• Require proof of insurance for the vehicle (United States v. Brigham, 343 F.3d 490 (5th Cir. 2003): “Officer is authorized to require the driver of the vehicle to produce a valid driver’s license and documentation establishing the ownership of the vehicle and that required public liability insurance coverages are in effect on such vehicle” (rev’d on other grounds, 382 F.3d 500 (5th Cir. 2004)).
  • Check the driver for a valid license and for warrants (United States v. Barragan, 379 F.3d 524 (8th Cir. 2004); United States v. Holt, 264 F.3d 1215 (10th Cir. 2001)).
  • Request a computer check of the driver’s criminal history. The check should be requested at the initial stage of the stop, at the same time the driver’s license and registration checks are requested, and may not unreasonably delay the stop (United States v. Estrada, 459 F.3d 627 (5th Cir. 2006); United States v. Salazar, 454 F.3d 843 (8th Cir. 2006); United States v. Purcell, 236 F.3d 1274 (11th Cir. 2001)).
  • Inspect the VIN (vehicle identification number) in the least intrusive manner and compare it to the VIN shown on registration documents or computer records (New York v. Class, 475 U.S. 106 (1986)). An officer may require the driver to move an item blocking the view of the VIN (United States v. Caro, 248 F.3d 1240 (10th Cir. 2001)); if the VIN on the dashboard is obscured or unreadable, the officer may open the door to check the VIN (Morgan v. State, 906 S.W.2d 620 (Tex. App. 1995), cert. denied, 519 U.S. 865 (1996)).
  • Test vehicle compliance against specific state laws: An officer who opened the door of a rental car to test window tint and check whether the tint violated Florida law did not violate the Fourth Amendment (United States v. Holley, 709 F. Appx. 602 (11th Cir. 2017)).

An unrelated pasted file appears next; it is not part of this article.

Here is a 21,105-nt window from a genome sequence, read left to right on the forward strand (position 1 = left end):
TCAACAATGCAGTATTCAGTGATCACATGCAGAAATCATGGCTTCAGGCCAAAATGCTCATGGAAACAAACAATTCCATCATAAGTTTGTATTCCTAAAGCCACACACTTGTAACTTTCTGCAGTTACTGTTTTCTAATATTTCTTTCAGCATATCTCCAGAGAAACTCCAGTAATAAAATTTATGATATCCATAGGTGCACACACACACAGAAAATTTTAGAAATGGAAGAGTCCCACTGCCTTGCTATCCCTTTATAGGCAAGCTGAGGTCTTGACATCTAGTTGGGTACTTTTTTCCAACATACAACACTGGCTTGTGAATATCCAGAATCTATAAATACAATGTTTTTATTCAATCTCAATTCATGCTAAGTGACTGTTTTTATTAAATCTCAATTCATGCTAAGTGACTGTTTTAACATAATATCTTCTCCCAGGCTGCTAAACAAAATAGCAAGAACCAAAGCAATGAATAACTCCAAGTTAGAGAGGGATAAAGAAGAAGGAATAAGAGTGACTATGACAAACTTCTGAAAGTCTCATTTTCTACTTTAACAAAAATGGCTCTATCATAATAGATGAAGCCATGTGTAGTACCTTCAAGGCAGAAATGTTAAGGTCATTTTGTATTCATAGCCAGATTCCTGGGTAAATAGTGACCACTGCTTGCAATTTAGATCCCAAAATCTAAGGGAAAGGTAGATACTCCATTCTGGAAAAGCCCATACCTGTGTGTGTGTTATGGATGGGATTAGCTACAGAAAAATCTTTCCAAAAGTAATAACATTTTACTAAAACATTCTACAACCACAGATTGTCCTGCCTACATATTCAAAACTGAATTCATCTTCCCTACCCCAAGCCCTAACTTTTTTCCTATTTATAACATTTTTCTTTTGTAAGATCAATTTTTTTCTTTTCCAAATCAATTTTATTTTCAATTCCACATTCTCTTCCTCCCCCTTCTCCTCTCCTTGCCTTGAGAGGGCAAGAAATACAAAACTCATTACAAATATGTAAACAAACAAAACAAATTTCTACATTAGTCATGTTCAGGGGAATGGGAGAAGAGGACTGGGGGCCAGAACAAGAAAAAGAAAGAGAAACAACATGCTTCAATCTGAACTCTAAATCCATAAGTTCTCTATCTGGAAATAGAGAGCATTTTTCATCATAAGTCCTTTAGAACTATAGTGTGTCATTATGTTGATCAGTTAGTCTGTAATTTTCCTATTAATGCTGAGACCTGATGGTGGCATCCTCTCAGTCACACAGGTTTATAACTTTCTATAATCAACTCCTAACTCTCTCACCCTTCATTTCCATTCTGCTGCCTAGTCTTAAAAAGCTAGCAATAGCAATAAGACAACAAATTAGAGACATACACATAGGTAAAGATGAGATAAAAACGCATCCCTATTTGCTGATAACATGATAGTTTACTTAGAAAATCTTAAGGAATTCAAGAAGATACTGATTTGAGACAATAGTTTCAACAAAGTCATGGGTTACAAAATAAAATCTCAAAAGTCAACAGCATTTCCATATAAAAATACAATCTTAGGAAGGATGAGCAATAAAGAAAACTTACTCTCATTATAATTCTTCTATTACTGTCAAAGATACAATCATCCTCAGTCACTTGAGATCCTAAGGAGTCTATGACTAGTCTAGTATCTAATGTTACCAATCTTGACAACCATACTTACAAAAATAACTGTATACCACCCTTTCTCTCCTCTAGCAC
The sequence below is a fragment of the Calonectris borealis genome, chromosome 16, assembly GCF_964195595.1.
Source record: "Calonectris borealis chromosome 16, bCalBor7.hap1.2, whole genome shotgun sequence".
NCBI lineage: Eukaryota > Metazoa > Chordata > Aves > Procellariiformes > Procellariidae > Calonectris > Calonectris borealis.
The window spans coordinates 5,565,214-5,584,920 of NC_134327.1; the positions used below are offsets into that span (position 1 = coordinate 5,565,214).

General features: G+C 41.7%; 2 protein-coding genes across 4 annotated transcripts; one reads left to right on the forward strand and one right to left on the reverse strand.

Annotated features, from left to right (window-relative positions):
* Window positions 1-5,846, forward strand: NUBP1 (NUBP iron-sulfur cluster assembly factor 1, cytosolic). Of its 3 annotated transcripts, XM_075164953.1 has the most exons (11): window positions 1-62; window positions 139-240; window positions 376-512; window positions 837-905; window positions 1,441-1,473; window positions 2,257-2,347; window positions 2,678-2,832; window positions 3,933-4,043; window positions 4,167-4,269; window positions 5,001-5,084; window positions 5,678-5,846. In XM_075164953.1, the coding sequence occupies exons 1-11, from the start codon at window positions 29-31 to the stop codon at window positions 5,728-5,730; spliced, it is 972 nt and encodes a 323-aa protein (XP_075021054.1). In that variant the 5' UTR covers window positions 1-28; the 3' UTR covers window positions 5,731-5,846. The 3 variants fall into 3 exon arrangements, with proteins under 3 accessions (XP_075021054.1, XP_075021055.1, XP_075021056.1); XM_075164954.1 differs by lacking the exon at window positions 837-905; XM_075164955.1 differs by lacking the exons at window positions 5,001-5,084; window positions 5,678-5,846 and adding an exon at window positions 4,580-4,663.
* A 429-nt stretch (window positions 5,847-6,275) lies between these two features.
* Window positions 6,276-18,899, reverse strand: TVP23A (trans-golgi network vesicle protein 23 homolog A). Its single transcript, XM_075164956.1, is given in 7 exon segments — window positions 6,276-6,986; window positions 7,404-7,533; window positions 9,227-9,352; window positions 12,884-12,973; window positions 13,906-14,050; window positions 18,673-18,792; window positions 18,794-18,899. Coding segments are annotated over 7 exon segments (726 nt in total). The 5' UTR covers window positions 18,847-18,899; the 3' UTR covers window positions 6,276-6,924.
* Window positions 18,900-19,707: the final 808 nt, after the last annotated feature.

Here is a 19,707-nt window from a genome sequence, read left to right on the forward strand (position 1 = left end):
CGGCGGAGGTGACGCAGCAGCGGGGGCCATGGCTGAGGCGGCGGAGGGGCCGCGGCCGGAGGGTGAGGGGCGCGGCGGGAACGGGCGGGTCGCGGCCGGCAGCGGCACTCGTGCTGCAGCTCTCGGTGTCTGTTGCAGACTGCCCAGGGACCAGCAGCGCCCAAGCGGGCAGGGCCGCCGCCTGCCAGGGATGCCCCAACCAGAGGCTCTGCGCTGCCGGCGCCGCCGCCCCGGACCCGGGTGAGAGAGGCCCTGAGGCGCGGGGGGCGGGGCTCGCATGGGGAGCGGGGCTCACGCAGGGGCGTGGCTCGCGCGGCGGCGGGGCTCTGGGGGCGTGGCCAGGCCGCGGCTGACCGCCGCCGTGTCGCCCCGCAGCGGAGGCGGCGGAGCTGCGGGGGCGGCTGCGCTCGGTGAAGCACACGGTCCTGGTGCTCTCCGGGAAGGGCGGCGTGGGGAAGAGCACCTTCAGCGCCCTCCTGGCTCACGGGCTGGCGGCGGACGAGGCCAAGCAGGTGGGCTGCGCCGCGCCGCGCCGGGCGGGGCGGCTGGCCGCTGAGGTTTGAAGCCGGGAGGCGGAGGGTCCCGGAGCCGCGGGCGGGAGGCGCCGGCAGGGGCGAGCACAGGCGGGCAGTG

• Visually inspect the “plain view” interior of the car (Colorado v. Bannister, 449 U.S. 1 (1980)).
  • Ask about travel plans, particularly if the stop is for suspicion of impairment and the driver’s drowsiness may be an explanation for the driving pattern, and ask questions, whether or not related to the purpose of the stop, so long as they do not prolong the stop (State v. Jimenez, 420 P.3d 464 (Kan. 2018)). Most courts allow routine questions about travel plans (United States v. Martin, 422 F.3d 597 (7th Cir. 2005)): An officer may ask questions unrelated to the initial purpose of the stop, provided the questions do not unreasonably extend the amount of time the subject is detained.
  • Ask about the relationship of the driver to any passengers (United States v. Rivera, 867 F.2d 1261 (10th Cir. 1989)).
  • Ask the driver to sit in the patrol car for questioning and for issuance of a citation (United States v. Ramos, 42 F.3d 1160 (8th Cir. 1994), cert. denied, 514 U.S. 1134 (1995)). Though lawful, bringing the driver back to the car may not be tactically sound.

This blog was featured in our Xiphos newsletter, a monthly legal-focused law enforcement newsletter authored by Ken Wallentine. Subscriptions are free for public safety officers, educators and public attorneys.

KEN WALLENTINE is the Chief of the West Jordan (Utah) Police Department and former Chief of Law Enforcement for the Utah Attorney General. He has served over three decades in public safety, is a legal expert and editor of Xiphos, a monthly national criminal procedure newsletter. He is a member of the Board of Directors of the Institute for the Prevention of In-Custody Death and serves as a use of force consultant in state and federal criminal and civil litigation across the nation.